Museum authorities point out that L2896 was one of about 30 Skuas lost over Norway during World War II. Casson, of No. 803 Squadron, was joined in the cockpit by observer Peter Fanshawe on June 13, 1940. They took off from the carrier HMS Ark Royal that day to lead an attack on the German battleship Scharnhorst in Trondheim Harbor. Their Skua was either forced down by a Messerschmitt Me-109 or ditched due to engine failure. Whatever the case, both men survived to be taken prisoner, spending the rest of the war at Stalag Luft III. There they helped to plan the “Great Escape” of March 24, 1944, that was later famously commemorated in film.

Flying Underwater

Down, down, and away” is the call for a new breed of aviators who want to explore the wild blue yonder of the oceans. Imagine banking around wrecks and sharks, or pushing a joystick and rudders to pitch and roll near coral instead of clouds.

Two companies currently offer custom-built production models of personal submersibles with wings, tail fins, ailerons and propellers so pilots can “fly” underwater using aviation principles of lift and drag. Venture capitalist Tom Perkins commissioned Hawkes Ocean Technologies (H.O.T) to build its Deep Flight Super Falcon for him to use with his yacht. Sub Aviator Systems (S.A.S.), which partnered with undersea innovator Phil Nuytten, is awaiting orders for the Orcasub, with its Lloyds-approved parts and the capability to hover like a helicopter. With price tags ranging from $1.7 to $2.2 million, both the Falcon and Orcasub promise to be quieter, faster and more maneuverable than traditional submersibles, which use ballast and are more analogous to an airship or hot air balloon.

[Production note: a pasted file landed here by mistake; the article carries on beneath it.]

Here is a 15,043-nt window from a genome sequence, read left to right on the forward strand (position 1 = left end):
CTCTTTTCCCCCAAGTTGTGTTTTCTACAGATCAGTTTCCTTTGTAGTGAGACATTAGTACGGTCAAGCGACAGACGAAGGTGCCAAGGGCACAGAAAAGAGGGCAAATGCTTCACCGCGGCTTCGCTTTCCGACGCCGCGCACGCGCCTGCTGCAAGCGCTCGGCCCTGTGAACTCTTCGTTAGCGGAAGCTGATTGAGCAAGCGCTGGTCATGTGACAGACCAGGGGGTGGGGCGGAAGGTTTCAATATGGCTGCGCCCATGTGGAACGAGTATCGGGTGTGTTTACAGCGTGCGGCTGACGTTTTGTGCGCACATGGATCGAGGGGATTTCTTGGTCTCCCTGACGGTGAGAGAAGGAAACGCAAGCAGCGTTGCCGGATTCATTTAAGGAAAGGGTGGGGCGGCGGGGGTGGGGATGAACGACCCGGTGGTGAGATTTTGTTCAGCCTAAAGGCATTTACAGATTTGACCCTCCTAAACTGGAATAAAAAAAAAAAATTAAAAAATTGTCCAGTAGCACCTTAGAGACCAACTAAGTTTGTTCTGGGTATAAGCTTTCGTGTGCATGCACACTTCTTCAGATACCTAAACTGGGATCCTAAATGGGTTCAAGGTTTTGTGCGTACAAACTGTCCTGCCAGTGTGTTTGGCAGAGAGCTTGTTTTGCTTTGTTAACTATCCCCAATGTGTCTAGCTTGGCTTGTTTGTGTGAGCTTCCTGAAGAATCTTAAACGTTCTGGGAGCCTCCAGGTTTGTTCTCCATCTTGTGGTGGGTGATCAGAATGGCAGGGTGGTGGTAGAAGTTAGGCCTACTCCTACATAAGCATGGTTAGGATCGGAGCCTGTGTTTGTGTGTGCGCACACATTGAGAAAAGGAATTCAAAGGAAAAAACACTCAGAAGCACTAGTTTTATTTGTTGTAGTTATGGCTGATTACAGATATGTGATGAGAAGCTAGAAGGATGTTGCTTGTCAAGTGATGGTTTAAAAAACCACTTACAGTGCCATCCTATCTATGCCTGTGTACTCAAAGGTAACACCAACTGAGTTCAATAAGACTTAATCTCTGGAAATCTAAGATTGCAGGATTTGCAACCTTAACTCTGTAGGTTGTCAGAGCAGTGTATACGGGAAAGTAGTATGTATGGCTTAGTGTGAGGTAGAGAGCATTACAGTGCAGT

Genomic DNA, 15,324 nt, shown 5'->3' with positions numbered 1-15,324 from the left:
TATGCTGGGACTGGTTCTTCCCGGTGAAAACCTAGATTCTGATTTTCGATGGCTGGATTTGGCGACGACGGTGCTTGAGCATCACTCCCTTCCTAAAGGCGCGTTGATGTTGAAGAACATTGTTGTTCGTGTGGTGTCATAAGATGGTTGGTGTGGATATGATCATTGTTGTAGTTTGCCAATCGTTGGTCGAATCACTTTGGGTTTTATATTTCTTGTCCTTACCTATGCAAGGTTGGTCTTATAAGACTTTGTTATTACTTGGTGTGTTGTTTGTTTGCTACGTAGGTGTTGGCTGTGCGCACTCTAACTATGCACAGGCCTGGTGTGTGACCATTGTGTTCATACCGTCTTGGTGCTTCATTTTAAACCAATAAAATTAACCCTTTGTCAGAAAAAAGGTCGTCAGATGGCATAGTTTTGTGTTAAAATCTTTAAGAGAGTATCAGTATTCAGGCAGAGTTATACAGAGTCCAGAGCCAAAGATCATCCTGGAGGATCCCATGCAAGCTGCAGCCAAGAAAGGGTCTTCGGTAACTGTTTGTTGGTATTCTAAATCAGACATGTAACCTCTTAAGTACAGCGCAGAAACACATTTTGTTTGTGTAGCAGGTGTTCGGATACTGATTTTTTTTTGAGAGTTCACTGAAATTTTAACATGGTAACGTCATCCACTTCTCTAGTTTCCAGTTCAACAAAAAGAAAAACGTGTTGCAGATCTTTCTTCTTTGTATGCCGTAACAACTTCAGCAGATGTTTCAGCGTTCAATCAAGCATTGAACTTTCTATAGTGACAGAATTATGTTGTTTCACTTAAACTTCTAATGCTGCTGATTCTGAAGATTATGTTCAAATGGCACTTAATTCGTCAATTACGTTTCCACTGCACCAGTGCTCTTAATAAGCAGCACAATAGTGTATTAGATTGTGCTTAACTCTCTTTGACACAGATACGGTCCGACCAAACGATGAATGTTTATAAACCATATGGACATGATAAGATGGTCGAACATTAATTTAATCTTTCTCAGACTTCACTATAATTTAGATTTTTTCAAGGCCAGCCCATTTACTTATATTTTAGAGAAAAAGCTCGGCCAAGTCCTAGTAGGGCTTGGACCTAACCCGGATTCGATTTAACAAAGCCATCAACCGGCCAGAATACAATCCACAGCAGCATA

Aviation adventurer Steve Fossett wanted to add to his world records by solo flying to the “lowest elevation” in the ocean with the Deep Flight Challenger, specially designed to withstand the pressures of extreme depth. Graham Hawkes’ invention was being taken from drawing board to reality when Fossett disappeared last year.

Both S.A.S ( and H.O.T. ( also offer underwater flight training in tropical locations. “You don’t need to know how to swim or fly” to participate in an ocean flight school, says Karen Hawkes, Graham’s wife and partner. “You just need a sense of adventure.”

“We can’t know who will be the Charles Lindbergh or Amelia Earhart of this century,” says S.A.S. co-founder and managing director John Jo Lewis, “but their flight paths on this planet may well follow a course beneath the waves.”

-Lisa Sonne


Originally published in the September 2008 issue of Aviation History. To subscribe, click here